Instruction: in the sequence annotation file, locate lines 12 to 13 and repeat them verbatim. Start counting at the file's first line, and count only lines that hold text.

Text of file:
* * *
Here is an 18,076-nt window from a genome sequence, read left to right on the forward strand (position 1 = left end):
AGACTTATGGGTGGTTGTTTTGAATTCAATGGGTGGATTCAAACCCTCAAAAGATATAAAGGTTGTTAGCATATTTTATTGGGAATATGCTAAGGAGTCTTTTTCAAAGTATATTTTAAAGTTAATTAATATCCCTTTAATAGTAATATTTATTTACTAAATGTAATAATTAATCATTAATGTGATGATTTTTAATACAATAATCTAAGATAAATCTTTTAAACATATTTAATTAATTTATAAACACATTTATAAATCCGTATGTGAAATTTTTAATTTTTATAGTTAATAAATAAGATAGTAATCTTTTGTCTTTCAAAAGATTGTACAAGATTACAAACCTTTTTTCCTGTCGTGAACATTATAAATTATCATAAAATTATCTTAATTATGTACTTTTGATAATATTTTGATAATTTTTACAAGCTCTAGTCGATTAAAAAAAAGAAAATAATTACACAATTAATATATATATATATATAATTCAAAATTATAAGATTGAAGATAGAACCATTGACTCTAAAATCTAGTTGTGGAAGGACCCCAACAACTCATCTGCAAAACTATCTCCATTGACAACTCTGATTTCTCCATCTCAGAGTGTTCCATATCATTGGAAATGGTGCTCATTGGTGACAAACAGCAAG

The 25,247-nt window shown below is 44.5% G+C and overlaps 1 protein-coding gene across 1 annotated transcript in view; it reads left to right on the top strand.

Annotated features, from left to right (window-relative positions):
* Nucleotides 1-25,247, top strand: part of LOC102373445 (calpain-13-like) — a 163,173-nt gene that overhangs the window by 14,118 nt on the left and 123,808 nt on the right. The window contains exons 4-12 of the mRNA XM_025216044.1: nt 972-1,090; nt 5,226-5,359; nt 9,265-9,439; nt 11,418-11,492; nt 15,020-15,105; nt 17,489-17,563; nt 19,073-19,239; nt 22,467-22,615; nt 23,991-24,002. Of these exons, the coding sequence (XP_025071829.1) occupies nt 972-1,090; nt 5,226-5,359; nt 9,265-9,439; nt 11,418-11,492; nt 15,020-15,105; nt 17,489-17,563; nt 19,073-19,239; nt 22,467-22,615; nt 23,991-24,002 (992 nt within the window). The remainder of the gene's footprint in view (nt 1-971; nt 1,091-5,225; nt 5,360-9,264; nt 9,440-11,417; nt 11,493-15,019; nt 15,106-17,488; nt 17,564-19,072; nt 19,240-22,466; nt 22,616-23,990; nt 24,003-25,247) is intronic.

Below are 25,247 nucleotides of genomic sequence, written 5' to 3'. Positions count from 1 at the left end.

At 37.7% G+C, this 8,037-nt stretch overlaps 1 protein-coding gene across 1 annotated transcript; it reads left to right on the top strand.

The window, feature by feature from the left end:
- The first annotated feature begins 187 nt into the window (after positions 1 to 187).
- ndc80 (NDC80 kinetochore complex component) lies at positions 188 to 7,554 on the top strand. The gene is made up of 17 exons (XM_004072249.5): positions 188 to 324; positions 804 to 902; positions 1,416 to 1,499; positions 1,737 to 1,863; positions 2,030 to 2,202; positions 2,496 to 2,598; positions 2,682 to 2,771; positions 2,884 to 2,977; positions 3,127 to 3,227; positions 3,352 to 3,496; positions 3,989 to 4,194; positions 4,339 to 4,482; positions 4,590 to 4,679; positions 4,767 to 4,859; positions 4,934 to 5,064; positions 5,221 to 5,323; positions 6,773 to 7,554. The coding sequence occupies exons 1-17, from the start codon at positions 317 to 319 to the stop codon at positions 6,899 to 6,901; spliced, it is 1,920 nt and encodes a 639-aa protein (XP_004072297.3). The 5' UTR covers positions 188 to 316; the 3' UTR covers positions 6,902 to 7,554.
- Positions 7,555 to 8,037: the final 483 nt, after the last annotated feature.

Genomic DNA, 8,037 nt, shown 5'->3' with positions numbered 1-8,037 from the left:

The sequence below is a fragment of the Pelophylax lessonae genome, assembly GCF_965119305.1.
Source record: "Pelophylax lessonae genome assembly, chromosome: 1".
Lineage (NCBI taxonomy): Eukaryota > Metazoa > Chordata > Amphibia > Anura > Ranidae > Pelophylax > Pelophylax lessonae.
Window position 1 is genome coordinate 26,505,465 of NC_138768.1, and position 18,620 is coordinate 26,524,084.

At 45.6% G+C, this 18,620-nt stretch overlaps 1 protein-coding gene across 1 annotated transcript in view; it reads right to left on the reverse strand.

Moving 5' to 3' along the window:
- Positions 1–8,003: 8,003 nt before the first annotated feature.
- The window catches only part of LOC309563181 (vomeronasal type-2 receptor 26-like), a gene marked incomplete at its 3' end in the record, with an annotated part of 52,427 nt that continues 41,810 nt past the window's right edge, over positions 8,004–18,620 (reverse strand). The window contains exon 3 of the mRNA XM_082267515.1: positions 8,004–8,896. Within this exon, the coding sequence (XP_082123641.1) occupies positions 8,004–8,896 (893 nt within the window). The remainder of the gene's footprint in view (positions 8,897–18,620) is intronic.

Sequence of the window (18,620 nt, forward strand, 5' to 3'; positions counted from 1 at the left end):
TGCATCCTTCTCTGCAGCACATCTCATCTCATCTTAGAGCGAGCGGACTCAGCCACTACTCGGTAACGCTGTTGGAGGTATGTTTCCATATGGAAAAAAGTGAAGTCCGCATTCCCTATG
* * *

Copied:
Genomic DNA, 8,037 nt, shown 5'->3' with positions numbered 1-8,037 from the left:

The sequence below is a fragment of the Pelophylax lessonae genome, assembly GCF_965119305.1.